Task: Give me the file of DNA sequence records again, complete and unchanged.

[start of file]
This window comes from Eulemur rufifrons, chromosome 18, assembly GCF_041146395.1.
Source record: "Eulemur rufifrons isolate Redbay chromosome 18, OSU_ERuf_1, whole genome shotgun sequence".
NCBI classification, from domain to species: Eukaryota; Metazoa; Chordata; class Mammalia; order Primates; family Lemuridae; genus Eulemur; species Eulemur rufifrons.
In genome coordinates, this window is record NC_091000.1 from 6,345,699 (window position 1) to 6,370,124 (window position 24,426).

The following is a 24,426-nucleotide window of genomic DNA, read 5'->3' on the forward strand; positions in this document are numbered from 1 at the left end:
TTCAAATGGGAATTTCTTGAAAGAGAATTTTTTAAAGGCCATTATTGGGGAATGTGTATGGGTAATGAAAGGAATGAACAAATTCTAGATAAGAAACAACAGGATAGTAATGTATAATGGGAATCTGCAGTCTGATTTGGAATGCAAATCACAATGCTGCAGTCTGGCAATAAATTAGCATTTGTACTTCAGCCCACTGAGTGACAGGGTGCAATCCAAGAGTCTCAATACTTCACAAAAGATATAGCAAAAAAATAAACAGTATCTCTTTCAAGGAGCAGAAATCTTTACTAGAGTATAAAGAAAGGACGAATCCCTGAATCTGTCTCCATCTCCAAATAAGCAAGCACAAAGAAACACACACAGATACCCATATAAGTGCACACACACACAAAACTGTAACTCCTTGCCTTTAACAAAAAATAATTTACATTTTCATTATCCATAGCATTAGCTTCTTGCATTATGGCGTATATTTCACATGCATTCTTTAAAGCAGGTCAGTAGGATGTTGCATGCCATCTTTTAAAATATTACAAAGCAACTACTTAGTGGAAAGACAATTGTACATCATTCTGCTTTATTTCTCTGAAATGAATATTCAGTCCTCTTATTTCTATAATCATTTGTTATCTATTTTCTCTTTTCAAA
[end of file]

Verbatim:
This window comes from Eulemur rufifrons, chromosome 18, assembly GCF_041146395.1.
Source record: "Eulemur rufifrons isolate Redbay chromosome 18, OSU_ERuf_1, whole genome shotgun sequence".
NCBI classification, from domain to species: Eukaryota; Metazoa; Chordata; class Mammalia; order Primates; family Lemuridae; genus Eulemur; species Eulemur rufifrons.
In genome coordinates, this window is record NC_091000.1 from 6,345,699 (window position 1) to 6,370,124 (window position 24,426).

The following is a 24,426-nucleotide window of genomic DNA, read 5'->3' on the forward strand; positions in this document are numbered from 1 at the left end:
TTCAAATGGGAATTTCTTGAAAGAGAATTTTTTAAAGGCCATTATTGGGGAATGTGTATGGGTAATGAAAGGAATGAACAAATTCTAGATAAGAAACAACAGGATAGTAATGTATAATGGGAATCTGCAGTCTGATTTGGAATGCAAATCACAATGCTGCAGTCTGGCAATAAATTAGCATTTGTACTTCAGCCCACTGAGTGACAGGGTGCAATCCAAGAGTCTCAATACTTCACAAAAGATATAGCAAAAAAATAAACAGTATCTCTTTCAAGGAGCAGAAATCTTTACTAGAGTATAAAGAAAGGACGAATCCCTGAATCTGTCTCCATCTCCAAATAAGCAAGCACAAAGAAACACACACAGATACCCATATAAGTGCACACACACACAAAACTGTAACTCCTTGCCTTTAACAAAAAATAATTTACATTTTCATTATCCATAGCATTAGCTTCTTGCATTATGGCGTATATTTCACATGCATTCTTTAAAGCAGGTCAGTAGGATGTTGCATGCCATCTTTTAAAATATTACAAAGCAACTACTTAGTGGAAAGACAATTGTACATCATTCTGCTTTATTTCTCTGAAATGAATATTCAGTCCTCTTATTTCTATAATCATTTGTTATCTATTTTCTCTTTTCAAA